More proposed family law-related proposed laws from the 2022 Utah Legislative Session
Last week I covered four family law bills proposed during the 2022 session of the Utah State Legislature. Today’s post will review 3 more proposed bills.
First, SB 74, entitled “Alimony Modifications”. This bill, if passed into law, would define the term, “length of the marriage” which currently is not defined in the Utah Code. Under S.B. 74, “length of the marriage” would mean the number of years from the day on which the parties are legally married to the day on which the petition for divorce is filed with the court. S.B. 74 would also amend provisions related to alimony and enact provisions regarding cohabitation by a spouse during the pendency of a divorce action; specifically, it would 1) provide that if a party is ordered to pay temporary alimony before entry of the divorce decree, the period of time that the party pays temporary alimony shall be counted towards the period of time for which the party is ordered to pay alimony; and 2) if a party establishes before entry of the divorce decree of divorce that a current spouse is cohabiting with another individual before entry of the divorce decree, the court may not order the party to pay alimony, including temporary alimony, to the current spouse.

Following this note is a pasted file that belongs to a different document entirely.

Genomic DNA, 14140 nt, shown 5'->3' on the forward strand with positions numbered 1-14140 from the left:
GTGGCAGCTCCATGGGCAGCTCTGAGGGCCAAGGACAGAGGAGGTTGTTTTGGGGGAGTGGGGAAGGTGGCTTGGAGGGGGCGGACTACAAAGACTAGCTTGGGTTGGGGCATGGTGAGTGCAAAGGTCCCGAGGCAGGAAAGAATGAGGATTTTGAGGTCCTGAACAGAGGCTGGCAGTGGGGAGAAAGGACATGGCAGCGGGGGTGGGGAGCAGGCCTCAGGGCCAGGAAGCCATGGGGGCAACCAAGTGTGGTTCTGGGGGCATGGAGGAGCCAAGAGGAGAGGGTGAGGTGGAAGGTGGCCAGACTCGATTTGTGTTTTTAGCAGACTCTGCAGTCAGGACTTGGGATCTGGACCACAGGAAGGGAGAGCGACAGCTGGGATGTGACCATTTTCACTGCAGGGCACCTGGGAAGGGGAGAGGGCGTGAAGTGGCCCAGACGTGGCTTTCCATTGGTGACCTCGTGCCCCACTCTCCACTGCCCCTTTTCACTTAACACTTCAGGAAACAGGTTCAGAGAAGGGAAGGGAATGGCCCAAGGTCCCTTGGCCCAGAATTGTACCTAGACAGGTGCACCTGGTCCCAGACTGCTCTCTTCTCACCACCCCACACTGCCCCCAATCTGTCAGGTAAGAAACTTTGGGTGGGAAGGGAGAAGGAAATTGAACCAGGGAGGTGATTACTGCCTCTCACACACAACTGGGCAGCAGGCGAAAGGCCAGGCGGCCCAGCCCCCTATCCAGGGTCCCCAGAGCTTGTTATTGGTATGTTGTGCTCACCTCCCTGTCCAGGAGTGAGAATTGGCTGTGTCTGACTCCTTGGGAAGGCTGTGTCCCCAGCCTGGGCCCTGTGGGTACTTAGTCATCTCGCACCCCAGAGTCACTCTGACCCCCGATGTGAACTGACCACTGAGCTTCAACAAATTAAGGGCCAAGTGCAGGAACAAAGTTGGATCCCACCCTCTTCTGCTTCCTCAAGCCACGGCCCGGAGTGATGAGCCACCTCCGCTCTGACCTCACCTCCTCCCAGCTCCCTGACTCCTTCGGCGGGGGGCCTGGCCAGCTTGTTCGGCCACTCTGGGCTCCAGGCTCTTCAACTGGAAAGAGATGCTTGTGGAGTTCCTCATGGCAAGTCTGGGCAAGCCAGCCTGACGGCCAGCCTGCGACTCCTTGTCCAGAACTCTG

Next, there is SB 85, entitled “Protective Order and Civil Stalking Injunction Expungement”. This bill seeks to define terms relating to the expungement of protective orders and stalking injunctions; makes statutory provisions for the expungement of protective orders and stalking injunctions retroactive; allows for the expungement of certain protective orders and stalking injunctions; provides the requirements for expunging certain protective orders and stalking injunctions; and addresses the distribution and effect of an order for expungement of certain protective orders and stalking injunctions.
SB 87, entitled “Court Fee Waiver Amendments,” would amend provisions regarding an affidavit of indigency; defines the term, “indigent”; allow court fees, costs, or security to be waived for indigent individuals; and require a court to find an individual indigent under certain circumstances.
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